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Story Celebrating the fifth flavour
The heart of Japanese cuisine
JNTO on 22 November 2021

You may be familiar with “umami,” which translates roughly to “delectable” – specifically, the savoury flavour that lingers on your tongue that makes certain foods irresistible. In Japan, umami is synonymous with dashi, which is broth or stock at the heart of the Japanese cuisine, or washoku. This clear and unassuming broth is an umami-packed powerhouse that adds depth to any dish, from the home-cooked to even fine dining. Unlike Western broth which may take hours to prepare, dashi is built on just one or two ingredients which are only soaked in water or heated briefly. 


Dashi may be simple to make, but the success of a Japanese dish often lies in the flavour of the broth because it enhances and harmonises the flavours of other ingredients, making the principle of washoku. It is often said that the highest compliment a chef can receive is “Dashi ga kiiteru!” which means that diners can taste its flavours.

Dashi dashi is built on just one or two ingredients which are only soaked in water or heated briefly

Types of dashi

Dashi comes in numerous varieties changing from region to region. The simplest dashi is vegan, which can be made from kombu (a type of kelp) that is soaked in either cold or hot water, or from dried shiitake mushrooms which are soaked in warm water. There is also the stronger iriko dashi, or niboshi dashi, made with baby dried sardines or anchovies, which is more common in the Kanto region with bolder flavours. 


various dashi soup ingredient in various types of dashi


The most common is the awase dashi, which is made with katsuobushi (bonito flakes) and kombu, and imparts a delicate flavour. Katsuobushi is made from bonito (a cousin of tuna), and the process includes drying out the fish, fermenting, and shaving it into flakes. Most people retain the leftover ingredients to make a second round of stock, referred to as niban dashi, which has a more intense flavour.


Kombu and katsuobushi are the two most popular dashi ingredients, and some regions in Japan are known for their production.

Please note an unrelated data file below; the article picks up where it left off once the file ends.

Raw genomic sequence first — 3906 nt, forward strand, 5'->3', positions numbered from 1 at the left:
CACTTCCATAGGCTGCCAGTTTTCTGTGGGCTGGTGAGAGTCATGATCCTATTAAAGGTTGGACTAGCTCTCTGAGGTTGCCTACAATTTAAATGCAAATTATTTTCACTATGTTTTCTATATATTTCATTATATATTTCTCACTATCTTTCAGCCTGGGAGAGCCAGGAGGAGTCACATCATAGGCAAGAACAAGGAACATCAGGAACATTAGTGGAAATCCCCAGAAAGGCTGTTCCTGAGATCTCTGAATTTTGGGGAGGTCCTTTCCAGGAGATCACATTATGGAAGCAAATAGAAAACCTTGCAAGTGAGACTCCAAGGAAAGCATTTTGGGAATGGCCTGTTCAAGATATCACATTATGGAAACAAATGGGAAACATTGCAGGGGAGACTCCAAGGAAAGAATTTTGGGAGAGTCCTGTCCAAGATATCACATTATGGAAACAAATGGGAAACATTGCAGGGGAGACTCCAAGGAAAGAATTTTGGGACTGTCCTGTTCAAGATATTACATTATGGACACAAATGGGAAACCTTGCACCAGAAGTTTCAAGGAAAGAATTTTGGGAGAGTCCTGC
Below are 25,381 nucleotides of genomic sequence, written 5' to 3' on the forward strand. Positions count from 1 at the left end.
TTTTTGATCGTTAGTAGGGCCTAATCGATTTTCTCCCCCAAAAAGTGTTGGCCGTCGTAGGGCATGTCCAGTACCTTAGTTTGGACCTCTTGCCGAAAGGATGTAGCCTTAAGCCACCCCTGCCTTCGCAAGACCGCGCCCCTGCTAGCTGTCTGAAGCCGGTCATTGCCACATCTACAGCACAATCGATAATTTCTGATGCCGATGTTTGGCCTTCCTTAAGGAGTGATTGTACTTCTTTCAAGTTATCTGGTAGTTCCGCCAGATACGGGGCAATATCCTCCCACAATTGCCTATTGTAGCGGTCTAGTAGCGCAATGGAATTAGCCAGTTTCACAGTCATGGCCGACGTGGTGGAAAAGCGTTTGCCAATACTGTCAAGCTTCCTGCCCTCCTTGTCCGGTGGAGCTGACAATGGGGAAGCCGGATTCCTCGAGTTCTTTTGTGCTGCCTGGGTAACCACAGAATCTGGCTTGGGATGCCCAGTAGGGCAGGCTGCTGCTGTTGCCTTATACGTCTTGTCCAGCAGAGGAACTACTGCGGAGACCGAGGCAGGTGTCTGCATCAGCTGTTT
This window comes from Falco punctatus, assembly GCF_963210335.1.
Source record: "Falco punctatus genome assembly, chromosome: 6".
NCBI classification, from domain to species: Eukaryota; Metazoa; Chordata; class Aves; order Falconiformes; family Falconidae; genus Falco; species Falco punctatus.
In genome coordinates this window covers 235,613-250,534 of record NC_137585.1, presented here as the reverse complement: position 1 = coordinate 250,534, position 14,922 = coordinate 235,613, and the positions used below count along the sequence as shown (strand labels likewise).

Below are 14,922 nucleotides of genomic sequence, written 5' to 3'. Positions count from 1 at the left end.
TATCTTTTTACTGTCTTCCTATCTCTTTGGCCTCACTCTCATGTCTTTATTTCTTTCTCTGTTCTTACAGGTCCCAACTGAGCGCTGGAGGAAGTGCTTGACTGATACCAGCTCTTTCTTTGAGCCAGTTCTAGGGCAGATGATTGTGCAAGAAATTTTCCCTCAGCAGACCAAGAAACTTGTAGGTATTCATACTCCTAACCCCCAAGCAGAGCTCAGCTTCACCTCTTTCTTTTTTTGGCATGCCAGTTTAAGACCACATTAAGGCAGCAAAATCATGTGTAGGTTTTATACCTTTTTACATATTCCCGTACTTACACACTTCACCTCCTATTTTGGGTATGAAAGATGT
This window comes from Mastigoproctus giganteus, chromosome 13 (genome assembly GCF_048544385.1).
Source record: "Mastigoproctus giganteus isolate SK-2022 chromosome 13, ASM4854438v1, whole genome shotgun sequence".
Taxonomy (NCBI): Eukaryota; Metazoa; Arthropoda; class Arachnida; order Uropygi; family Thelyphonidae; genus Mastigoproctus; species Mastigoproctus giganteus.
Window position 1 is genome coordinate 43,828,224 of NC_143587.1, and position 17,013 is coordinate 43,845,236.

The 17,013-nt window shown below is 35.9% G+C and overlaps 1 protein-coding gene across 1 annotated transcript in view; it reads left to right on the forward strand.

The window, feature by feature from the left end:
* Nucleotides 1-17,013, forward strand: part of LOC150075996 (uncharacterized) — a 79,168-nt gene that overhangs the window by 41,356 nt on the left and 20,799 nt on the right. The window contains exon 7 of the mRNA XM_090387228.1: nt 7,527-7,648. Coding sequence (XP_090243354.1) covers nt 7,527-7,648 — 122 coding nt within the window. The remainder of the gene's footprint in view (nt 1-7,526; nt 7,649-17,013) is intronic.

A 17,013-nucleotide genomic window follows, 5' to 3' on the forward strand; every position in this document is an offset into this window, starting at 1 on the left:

ingredient in various types of dashi

Hokkaido is Japan’s major kombu-producing region, and the prefecture’s coastline is home to a dozen varieties of seaweed. Kombu is harvested in summer – head to a beach in the mornings between July and October and you can watch crews hauling kombu into their boats or see kombu sun-drying in a hoshiba (drying area).

see kombu sun-drying in a hoshiba drying area see kombu sun-drying in a hoshiba drying area

Bonito can be found in waters all around Japan, but locations with the largest production of katsuobushi are in the city of Makurazaki in Kagoshima prefecture and Shizuoka prefecture’s Yaizu port. Established in 1887, Yamaju Masuda Shoten is a small factory situated near Yaizu port, and offers factory tours. At their store, local products are up for grabs, or visits during their Tebiya Marche fair (held 4 times a year), where you can find katsuobushi and other local specialties. 


Yamaju Masuda Shoten factory situated near Yaizu port Yamaju Masuda Shoten factory situated near Yaizu port


Roots of dashi and their role in flavour

The Japanese have been using the boiling method for food since the Jomon period (13,000-300 BC), which is considered to be the starting point for dashi. Over time, the stock began to appear in written documents from the 4th century.


It wasn’t until 1908 that Dr. Kikunae Ikeda of Tokyo Imperial University discovered a taste in kombu dashi that couldn’t be described as any of the four major flavours namely sweet, salty, bitter, or sour. This source was identified as glutamate, which he named “umami” – in the 1980s, the term was widely accepted as the fifth taste.


Kombu has the highest natural levels of glutamate of any foodstuff in the world, while katsuobushi and niboshi contain high levels of inosinate, and dried shiitake mushrooms of guanylate. When umami is present in food, the flavour is not just added, but amplified. Therefore, cooking with umami-rich broths creates deep, complex flavours and reduces the need for the addition of salt or fat.

Cooking with umami

There are many traditional and modern washoku dishes you can try cooking using umami principles. From an elaborate osechi, a special kind of bento box for the new year packed with a myriad of delicacies, to ramen and stir-fries, every dish is enhanced with the presence of umami.


Cooking with umami and sea-foods Cooking with umami and sea-foods

In recognition of its role of incorporating umami and dashi, washoku is now on the UNESCO list of intangible cultural heritage of humanity. To ensure those skills and knowledge, including the preparation and use of dashi, are preserved, the Japanese government has designated November 24 “Washoku Day.”


If you don’t have time or resources to make your own dashi, the easiest way to add a bit of umami is to sprinkle a dash of AJI-NO-MOTO, the world’s first umami seasoning launched in 1909. For washoku recipes using AJI-NO-MOTO, check out the official website.




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